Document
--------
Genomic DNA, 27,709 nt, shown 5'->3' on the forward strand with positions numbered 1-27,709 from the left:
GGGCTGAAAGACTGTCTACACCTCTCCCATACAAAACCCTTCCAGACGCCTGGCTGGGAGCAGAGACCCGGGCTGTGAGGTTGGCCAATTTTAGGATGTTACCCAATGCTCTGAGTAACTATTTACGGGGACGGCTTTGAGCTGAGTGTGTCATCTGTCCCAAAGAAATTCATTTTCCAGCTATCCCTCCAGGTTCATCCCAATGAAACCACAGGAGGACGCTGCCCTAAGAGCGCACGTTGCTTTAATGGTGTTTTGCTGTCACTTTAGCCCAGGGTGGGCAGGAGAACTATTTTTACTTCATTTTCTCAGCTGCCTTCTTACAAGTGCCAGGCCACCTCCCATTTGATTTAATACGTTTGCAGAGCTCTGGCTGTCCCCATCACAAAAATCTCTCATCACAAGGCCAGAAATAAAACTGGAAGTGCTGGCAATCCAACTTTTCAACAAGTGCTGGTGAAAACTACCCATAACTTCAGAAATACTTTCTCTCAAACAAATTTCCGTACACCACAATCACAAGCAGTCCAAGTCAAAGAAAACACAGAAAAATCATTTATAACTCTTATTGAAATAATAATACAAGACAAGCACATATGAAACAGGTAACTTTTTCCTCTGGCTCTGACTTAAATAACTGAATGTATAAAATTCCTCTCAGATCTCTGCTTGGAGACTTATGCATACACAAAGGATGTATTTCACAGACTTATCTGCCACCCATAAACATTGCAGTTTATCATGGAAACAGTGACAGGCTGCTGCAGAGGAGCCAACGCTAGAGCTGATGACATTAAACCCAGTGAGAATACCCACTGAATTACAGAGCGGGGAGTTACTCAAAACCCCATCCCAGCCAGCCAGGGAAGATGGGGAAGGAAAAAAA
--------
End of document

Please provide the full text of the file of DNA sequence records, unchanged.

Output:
Genomic DNA, 27,709 nt, shown 5'->3' on the forward strand with positions numbered 1-27,709 from the left:
GGGCTGAAAGACTGTCTACACCTCTCCCATACAAAACCCTTCCAGACGCCTGGCTGGGAGCAGAGACCCGGGCTGTGAGGTTGGCCAATTTTAGGATGTTACCCAATGCTCTGAGTAACTATTTACGGGGACGGCTTTGAGCTGAGTGTGTCATCTGTCCCAAAGAAATTCATTTTCCAGCTATCCCTCCAGGTTCATCCCAATGAAACCACAGGAGGACGCTGCCCTAAGAGCGCACGTTGCTTTAATGGTGTTTTGCTGTCACTTTAGCCCAGGGTGGGCAGGAGAACTATTTTTACTTCATTTTCTCAGCTGCCTTCTTACAAGTGCCAGGCCACCTCCCATTTGATTTAATACGTTTGCAGAGCTCTGGCTGTCCCCATCACAAAAATCTCTCATCACAAGGCCAGAAATAAAACTGGAAGTGCTGGCAATCCAACTTTTCAACAAGTGCTGGTGAAAACTACCCATAACTTCAGAAATACTTTCTCTCAAACAAATTTCCGTACACCACAATCACAAGCAGTCCAAGTCAAAGAAAACACAGAAAAATCATTTATAACTCTTATTGAAATAATAATACAAGACAAGCACATATGAAACAGGTAACTTTTTCCTCTGGCTCTGACTTAAATAACTGAATGTATAAAATTCCTCTCAGATCTCTGCTTGGAGACTTATGCATACACAAAGGATGTATTTCACAGACTTATCTGCCACCCATAAACATTGCAGTTTATCATGGAAACAGTGACAGGCTGCTGCAGAGGAGCCAACGCTAGAGCTGATGACATTAAACCCAGTGAGAATACCCACTGAATTACAGAGCGGGGAGTTACTCAAAACCCCATCCCAGCCAGCCAGGGAAGATGGGGAAGGAAAAAAA